Photography, my favorite hobby, is an excellent way for parents to bond with their children. Taking portraits of my daughter is an enjoyable experience for both of us. As I own a Canon EOS 400D Digital Rebel XTI, I publish some of my photographs with my writing. I hope to explain how parents can take professional quality photographs of their children. You can avoid photographer’s fees and have an amazing experience with your child if you follow a few simple steps.
- Help Your Child Relax
Portrait photographs have a unique and authentic quality. Great portraits are different from the cheesy holiday photographs that you can get in department stores. According to Digital Photography School, you should cut the phrase “Cheese!” from your vocabulary altogether to get a good portrait. With a portrait, you should capture a beautiful moment, instead of a perfect grin. To help with the authenticity of the moment, help your child relax. Take the pressure off as you skip the coaching. Let your child play and have fun. While the right photograph will come naturally, taking a portrait is a very organic process that requires you to really see the beauty in the nonstandard moments.
- Get Your Child Interested
When photographing a child, time matters. According to Shutterfly, you should set everything up before to keep the child interested in the shoot, and bring edible props when possible. A little candy can go a long way. Bubbles or a soccer ball might motivate another child. Work with the interests of the child. To keep a child motivated, offer choices. Give breaks as needed. Children can tire easily.
- Use A High Quality Camera And Lens
According to Kayture blog photographer James Chardon, the lens you choose is critical. You want a lens that you can use to create a bokeh effect (the out of focus area behind your subject). Some cameras only come with one lens option. If you choose a camera that offers different lenses, pick out a lens that gives very sharp photograph. The area that is in focus should be razor sharp for a portrait with the area behind your subject out of focus. When you buy a camera, pick one that can shoot in RAW format, which will get better pictures and will lead to an easier time as you edit afterwards. Get familiar with the portrait setting of the camera, but also discover how to create the bokeh effect manually by using a wide aperture.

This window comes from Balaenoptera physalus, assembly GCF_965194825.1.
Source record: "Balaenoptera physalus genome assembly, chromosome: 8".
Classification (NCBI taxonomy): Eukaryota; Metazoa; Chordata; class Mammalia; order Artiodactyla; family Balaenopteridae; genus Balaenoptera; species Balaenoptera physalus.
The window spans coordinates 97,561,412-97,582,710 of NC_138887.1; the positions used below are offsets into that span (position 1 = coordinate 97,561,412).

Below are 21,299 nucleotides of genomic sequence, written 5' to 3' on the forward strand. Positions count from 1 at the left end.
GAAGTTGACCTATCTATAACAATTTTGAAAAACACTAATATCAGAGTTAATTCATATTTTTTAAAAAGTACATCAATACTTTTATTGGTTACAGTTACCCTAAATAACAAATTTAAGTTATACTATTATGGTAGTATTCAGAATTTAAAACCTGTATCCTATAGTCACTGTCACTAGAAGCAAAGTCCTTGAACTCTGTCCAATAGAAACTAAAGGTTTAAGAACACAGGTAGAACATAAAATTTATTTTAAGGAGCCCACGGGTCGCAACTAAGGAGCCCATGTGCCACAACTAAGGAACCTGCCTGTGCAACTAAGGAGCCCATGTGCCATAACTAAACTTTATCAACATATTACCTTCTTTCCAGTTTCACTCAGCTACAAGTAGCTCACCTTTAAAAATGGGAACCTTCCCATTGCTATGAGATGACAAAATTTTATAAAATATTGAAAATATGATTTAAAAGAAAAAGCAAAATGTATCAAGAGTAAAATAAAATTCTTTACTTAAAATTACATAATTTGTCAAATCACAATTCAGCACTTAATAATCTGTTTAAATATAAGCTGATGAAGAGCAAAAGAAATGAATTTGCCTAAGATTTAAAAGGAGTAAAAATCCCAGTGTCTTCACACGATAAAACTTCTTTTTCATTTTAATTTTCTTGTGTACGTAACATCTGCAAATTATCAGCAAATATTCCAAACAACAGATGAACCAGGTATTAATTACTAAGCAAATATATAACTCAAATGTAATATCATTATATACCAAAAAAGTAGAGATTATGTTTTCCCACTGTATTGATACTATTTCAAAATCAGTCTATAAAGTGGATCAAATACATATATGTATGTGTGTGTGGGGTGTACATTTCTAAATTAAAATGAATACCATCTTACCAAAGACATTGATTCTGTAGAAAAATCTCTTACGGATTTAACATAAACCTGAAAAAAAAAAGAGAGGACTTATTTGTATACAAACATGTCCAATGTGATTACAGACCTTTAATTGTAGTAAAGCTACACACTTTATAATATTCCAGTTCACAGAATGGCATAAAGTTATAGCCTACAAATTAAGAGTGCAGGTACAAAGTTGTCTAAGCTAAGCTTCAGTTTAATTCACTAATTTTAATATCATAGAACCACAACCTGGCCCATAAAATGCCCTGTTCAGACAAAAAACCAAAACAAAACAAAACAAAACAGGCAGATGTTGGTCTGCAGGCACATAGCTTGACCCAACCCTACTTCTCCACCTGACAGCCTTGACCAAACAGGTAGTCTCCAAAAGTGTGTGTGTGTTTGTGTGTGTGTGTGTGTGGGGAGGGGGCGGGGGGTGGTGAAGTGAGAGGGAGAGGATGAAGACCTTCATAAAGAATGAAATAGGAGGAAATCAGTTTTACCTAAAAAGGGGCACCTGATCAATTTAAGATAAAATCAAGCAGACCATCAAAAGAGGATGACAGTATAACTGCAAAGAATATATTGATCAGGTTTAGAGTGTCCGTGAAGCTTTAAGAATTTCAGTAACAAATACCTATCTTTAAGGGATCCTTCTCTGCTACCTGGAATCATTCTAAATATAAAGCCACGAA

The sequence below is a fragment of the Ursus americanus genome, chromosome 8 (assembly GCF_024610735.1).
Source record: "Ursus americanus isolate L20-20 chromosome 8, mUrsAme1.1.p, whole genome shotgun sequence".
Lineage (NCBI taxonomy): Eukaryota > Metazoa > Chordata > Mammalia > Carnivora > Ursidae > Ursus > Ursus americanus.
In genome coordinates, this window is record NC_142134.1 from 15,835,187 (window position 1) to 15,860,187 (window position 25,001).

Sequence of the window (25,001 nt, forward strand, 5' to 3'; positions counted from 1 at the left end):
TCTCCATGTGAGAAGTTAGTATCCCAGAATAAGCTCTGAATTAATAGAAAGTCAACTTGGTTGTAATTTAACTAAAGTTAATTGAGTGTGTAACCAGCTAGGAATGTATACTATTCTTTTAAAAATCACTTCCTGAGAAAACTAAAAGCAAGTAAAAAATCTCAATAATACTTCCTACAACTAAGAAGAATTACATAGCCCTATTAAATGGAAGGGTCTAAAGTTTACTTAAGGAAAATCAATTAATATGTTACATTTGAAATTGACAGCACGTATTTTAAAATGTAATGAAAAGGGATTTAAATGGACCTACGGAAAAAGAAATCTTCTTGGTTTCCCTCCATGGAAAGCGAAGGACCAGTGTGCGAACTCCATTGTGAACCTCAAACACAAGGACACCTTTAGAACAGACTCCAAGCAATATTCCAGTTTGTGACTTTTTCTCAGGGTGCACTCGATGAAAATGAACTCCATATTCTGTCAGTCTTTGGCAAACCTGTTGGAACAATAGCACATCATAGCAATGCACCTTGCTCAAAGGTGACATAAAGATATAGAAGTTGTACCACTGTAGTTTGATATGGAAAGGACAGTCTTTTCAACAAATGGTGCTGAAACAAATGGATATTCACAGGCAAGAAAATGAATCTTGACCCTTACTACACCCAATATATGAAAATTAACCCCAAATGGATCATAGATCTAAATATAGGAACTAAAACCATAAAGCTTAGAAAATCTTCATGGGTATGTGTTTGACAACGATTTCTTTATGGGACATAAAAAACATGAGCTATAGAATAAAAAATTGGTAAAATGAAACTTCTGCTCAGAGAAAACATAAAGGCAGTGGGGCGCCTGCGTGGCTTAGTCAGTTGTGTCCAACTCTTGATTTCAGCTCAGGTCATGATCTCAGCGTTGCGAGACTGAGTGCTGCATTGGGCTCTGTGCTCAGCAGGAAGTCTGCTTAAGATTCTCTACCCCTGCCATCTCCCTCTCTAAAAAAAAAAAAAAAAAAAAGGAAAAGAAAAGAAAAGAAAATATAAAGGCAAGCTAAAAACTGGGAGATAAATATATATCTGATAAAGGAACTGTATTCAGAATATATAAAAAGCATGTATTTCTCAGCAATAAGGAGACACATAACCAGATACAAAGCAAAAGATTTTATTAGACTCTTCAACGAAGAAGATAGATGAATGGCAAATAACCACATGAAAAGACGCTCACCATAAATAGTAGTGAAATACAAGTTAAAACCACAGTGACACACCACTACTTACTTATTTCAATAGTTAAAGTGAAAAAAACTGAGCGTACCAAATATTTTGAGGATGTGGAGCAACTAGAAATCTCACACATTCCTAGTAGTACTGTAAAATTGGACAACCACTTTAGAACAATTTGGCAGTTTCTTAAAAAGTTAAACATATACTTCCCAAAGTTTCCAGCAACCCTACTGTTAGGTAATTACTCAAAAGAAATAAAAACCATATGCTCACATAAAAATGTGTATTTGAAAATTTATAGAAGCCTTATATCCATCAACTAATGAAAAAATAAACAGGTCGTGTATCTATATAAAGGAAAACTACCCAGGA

- Check Your Lighting
Lighting can make or break a photo. According to Digital Camera World, natural lighting is the best for a natural-looking child portrait. Choose a spot outside where the sun touches the ground. Skip areas with spotty shade, such as under a tree, or under your porch. Double check that the camera catches the white of your child’s eyes. On a bright day in the sun, sometimes shadows will fall in the eyes that can create a very dark and eery effect.
- Let Your Child See The Pictures
Show your child the photographs as you take them. Children like to be aware of how their experiences translate to the screen. Playback the images and show the thumbnail. When you take a short break, show your child the images as you upload them to a computer. Great photographs can inspire your child to take more amazing images.